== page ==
Evolution of Women’s Ethnic Wear Segment and its Impact on the Global Market

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If there is one thing about fashion trends, it is that they are as fickle as emotions. What is today a trend is tomorrow a forgotten memory. In this kind of fast paced, unforgiving landscape, a trend can be forgiven for being overlooked once it’s time has passed.

But for Indian women’s ethnic wear, this hasn’t been the case. A merger of a dedication to preserving the Indian culture through dressing and an increased business interest in Indian ethnic wear has kept the industry evolving.

This article will explain this evolution and how it has impacted the global market.


How Women’s Ethnic Wear has Managed to Evolve, not Fade Away

The Indian people are a deeply cultural people. The culture is evident in almost all they do, and this is a strong point for Indian women’s ethinic wear. For a long while, ethnic wear was the only option for Indian women, but not any more.

The market for Indian ethnic wear is projected to reach around $23 billion in 2023, with much of that belonging to women’s ethnic wear. If you haven’t gotten in on the act, you can do so by purchasing stylish anarkali suits at Style Mantra.

Another big reason for the evolution of Indian ethnic wear is the widespread access of Indians to the internet. This allowed them to showcase their outfit to the western world.


In a move that speaks of the Indian resolve to remain true to their tradition, Indian ethnic wear was fused with western designs. This is what gave birth to Fusion wears. The aforementioned widespread access to the internet in India also worked in the favor of fusion wear, as it provided the e-commerce platform.

This led to massive sales of fusion wear, and it still does. TechnoPak estimates that women’s ethnic wear commands a whopping 70% of the women’s wear segment. This will only rise, as more and more Indian millenials have access to the internet and increased purchasing power.

Another reason women’s ethnic wear has gained much popularity and evolved is that it is also considered as an official wear. In the past, ethnic wear used to be something worn to parties and social functions. But with the advent of fusion wear, you are considered to be formally dressed if you wear ethnic wear. In fact, India’s leader only wears ethnic wear. This alone has done wonders for the popularity of ethnic wear.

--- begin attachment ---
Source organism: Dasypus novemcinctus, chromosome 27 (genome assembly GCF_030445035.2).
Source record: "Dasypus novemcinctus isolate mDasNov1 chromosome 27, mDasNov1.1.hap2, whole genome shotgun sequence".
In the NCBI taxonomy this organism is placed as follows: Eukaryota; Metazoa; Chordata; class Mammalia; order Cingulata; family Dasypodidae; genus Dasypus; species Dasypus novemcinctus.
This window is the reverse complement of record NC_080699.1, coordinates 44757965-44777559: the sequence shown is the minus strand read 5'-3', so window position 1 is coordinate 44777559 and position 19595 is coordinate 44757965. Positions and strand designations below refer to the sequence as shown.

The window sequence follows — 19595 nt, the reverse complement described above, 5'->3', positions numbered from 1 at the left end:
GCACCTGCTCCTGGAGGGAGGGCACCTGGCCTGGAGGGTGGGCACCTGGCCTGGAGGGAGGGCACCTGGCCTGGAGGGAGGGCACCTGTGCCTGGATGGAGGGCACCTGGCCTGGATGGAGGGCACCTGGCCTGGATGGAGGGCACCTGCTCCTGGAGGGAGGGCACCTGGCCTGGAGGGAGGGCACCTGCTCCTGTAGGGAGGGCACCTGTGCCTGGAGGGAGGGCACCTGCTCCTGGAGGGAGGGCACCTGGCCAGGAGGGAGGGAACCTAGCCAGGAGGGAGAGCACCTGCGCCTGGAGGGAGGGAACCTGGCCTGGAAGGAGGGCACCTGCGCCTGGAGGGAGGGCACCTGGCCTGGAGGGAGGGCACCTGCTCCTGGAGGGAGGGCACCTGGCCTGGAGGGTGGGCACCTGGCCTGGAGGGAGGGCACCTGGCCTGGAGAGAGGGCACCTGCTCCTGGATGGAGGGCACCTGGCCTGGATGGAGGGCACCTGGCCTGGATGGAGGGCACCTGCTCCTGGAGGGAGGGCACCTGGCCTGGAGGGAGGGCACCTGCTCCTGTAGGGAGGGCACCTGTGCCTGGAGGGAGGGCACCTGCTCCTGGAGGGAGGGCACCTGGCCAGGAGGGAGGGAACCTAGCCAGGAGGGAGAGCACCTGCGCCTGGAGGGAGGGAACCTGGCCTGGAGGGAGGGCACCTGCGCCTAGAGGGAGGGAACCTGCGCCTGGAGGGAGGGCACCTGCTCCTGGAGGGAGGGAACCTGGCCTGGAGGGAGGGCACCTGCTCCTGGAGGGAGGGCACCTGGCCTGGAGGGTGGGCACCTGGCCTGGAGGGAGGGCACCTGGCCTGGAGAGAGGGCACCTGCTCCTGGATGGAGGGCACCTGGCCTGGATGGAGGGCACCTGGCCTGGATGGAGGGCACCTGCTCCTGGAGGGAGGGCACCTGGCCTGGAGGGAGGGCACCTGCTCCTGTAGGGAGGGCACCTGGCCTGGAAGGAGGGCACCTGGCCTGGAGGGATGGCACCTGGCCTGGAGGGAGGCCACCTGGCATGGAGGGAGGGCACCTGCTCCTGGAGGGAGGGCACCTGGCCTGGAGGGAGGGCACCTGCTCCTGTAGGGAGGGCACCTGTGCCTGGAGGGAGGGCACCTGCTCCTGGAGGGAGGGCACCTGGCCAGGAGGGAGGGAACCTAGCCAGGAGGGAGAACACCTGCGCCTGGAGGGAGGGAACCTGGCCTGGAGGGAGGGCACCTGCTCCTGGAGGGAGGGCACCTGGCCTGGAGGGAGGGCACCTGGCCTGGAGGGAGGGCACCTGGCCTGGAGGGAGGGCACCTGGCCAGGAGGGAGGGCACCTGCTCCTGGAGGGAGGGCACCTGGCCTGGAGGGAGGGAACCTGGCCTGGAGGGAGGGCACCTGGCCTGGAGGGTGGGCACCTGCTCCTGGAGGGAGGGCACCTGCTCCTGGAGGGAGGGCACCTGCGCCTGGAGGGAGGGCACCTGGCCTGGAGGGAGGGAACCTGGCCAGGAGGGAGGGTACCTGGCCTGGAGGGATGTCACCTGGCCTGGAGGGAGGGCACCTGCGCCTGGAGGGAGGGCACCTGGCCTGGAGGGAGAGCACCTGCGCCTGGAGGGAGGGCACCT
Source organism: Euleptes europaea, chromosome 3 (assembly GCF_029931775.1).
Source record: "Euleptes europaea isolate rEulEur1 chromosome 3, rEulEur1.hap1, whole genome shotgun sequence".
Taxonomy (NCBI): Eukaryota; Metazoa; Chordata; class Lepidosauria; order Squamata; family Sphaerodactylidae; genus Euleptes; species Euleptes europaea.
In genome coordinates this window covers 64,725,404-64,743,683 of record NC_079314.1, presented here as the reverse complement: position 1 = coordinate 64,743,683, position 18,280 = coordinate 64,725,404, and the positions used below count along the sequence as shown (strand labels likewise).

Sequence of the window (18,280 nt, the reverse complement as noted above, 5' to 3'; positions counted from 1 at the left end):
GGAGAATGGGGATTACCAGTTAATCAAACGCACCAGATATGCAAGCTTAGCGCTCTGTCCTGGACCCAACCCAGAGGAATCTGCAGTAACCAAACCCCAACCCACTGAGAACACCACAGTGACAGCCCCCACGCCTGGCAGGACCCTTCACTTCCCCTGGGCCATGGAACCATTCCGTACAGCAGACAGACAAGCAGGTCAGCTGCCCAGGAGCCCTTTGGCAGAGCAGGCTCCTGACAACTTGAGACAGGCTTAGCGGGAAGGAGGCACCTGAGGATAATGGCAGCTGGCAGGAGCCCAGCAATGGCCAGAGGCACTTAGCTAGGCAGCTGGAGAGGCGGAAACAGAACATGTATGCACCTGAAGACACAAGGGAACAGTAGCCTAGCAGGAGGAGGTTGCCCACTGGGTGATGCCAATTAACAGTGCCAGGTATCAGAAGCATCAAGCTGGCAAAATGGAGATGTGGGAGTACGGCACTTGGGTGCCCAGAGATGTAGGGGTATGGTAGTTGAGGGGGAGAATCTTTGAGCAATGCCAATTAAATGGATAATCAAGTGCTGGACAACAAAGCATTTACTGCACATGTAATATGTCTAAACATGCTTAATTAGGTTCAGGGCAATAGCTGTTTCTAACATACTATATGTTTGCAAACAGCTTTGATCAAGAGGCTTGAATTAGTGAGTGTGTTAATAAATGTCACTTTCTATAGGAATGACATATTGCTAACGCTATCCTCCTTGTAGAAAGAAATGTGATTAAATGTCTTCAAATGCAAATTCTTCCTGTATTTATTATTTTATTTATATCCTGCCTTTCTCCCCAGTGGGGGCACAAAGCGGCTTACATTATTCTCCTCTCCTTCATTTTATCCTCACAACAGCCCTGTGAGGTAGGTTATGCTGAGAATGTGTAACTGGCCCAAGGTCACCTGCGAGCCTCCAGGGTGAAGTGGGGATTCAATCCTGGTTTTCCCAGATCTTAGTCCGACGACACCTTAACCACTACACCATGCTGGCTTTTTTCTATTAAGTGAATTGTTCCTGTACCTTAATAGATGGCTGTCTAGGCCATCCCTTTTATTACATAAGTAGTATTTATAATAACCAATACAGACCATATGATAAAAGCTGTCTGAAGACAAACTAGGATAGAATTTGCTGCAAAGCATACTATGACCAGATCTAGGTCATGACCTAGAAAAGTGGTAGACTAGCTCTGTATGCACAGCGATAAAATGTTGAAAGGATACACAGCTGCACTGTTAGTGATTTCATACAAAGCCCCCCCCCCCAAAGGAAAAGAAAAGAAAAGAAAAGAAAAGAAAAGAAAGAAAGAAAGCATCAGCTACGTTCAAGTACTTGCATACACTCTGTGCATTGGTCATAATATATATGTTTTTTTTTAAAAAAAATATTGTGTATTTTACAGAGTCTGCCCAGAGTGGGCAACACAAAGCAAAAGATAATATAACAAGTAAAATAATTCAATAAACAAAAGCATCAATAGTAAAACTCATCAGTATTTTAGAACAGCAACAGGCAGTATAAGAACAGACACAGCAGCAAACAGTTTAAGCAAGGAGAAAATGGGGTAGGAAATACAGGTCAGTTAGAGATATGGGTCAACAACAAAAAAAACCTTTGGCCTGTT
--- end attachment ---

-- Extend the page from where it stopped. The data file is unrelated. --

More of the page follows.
It’s Impact on the Global Market

Global fashion markets for women’s outfits include a broad category of products, ranging from ethnic wear to casual and formal clothing. A key prevailing trend is also a conscious shift to environmentally friendly clothing, based on a trend of sustainable fashion.

This trend holds the key to understanding the impact of ethnic wear in global markets. Ethnic brands are aware of the trend and have made the necessary shift. They now make environmentally friendly outfits, make use of dyes free of chemicals, etc. Block printing offers a big advantage here for ethnic wear brands, both for environmentally friendly fashion and stylish ethnic wears.

With the ever increasing size of the female workforce, there are continually more customers to produce formal women’s wear for, and this plays into the hands of ethnic wear brands. This is because ethnic wear is considered formal wear. Also, the fact that famous people such as Hilary Clinton have worn ethnic wear on visits to India has done the women’s ethnic wear segment a world of good.


More and more people are getting ethnic wear, even outside of India. The global market has embraced ethnic wear, mostly in the form of fusion wear. Evidence of this is in the sales and history of Manyavar, an Indian ethnic wear brand with stores in the United States, etc.



The fusion of ethnic wear with ideas from  westernization has made it much more popular, and the Indian culture itself drives it.

In all, ethnic wear has positioned itself to be an easy, affordable and trendy choice for women for years to come.


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Written by Lola McQuenzie

Lola is one of our busiest writer. She has worked for Catwalk Yourself since 2007. Lola started working with us after she graduating from Central St Martins

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